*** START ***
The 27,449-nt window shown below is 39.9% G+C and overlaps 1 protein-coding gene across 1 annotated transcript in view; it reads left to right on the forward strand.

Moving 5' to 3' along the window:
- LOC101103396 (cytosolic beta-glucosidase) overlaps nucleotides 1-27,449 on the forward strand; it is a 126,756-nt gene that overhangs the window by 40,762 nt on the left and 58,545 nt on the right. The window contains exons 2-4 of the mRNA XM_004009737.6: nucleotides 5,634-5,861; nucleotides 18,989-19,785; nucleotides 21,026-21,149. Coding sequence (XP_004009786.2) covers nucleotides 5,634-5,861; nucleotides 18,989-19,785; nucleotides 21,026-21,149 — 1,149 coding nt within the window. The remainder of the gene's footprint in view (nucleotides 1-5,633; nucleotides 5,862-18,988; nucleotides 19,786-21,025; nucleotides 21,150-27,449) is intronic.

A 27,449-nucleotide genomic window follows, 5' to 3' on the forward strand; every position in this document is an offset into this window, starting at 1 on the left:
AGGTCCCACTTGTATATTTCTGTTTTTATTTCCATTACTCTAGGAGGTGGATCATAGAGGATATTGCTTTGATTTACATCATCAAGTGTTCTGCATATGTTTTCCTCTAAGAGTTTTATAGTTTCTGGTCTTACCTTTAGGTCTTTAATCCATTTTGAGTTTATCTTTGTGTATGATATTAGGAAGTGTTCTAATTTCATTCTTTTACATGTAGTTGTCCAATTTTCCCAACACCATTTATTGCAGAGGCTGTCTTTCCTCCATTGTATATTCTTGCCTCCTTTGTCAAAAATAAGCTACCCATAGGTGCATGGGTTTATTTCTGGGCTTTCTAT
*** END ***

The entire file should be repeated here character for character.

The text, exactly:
The 27,449-nt window shown below is 39.9% G+C and overlaps 1 protein-coding gene across 1 annotated transcript in view; it reads left to right on the forward strand.

Moving 5' to 3' along the window:
- LOC101103396 (cytosolic beta-glucosidase) overlaps nucleotides 1-27,449 on the forward strand; it is a 126,756-nt gene that overhangs the window by 40,762 nt on the left and 58,545 nt on the right. The window contains exons 2-4 of the mRNA XM_004009737.6: nucleotides 5,634-5,861; nucleotides 18,989-19,785; nucleotides 21,026-21,149. Coding sequence (XP_004009786.2) covers nucleotides 5,634-5,861; nucleotides 18,989-19,785; nucleotides 21,026-21,149 — 1,149 coding nt within the window. The remainder of the gene's footprint in view (nucleotides 1-5,633; nucleotides 5,862-18,988; nucleotides 19,786-21,025; nucleotides 21,150-27,449) is intronic.

A 27,449-nucleotide genomic window follows, 5' to 3' on the forward strand; every position in this document is an offset into this window, starting at 1 on the left:
AGGTCCCACTTGTATATTTCTGTTTTTATTTCCATTACTCTAGGAGGTGGATCATAGAGGATATTGCTTTGATTTACATCATCAAGTGTTCTGCATATGTTTTCCTCTAAGAGTTTTATAGTTTCTGGTCTTACCTTTAGGTCTTTAATCCATTTTGAGTTTATCTTTGTGTATGATATTAGGAAGTGTTCTAATTTCATTCTTTTACATGTAGTTGTCCAATTTTCCCAACACCATTTATTGCAGAGGCTGTCTTTCCTCCATTGTATATTCTTGCCTCCTTTGTCAAAAATAAGCTACCCATAGGTGCATGGGTTTATTTCTGGGCTTTCTAT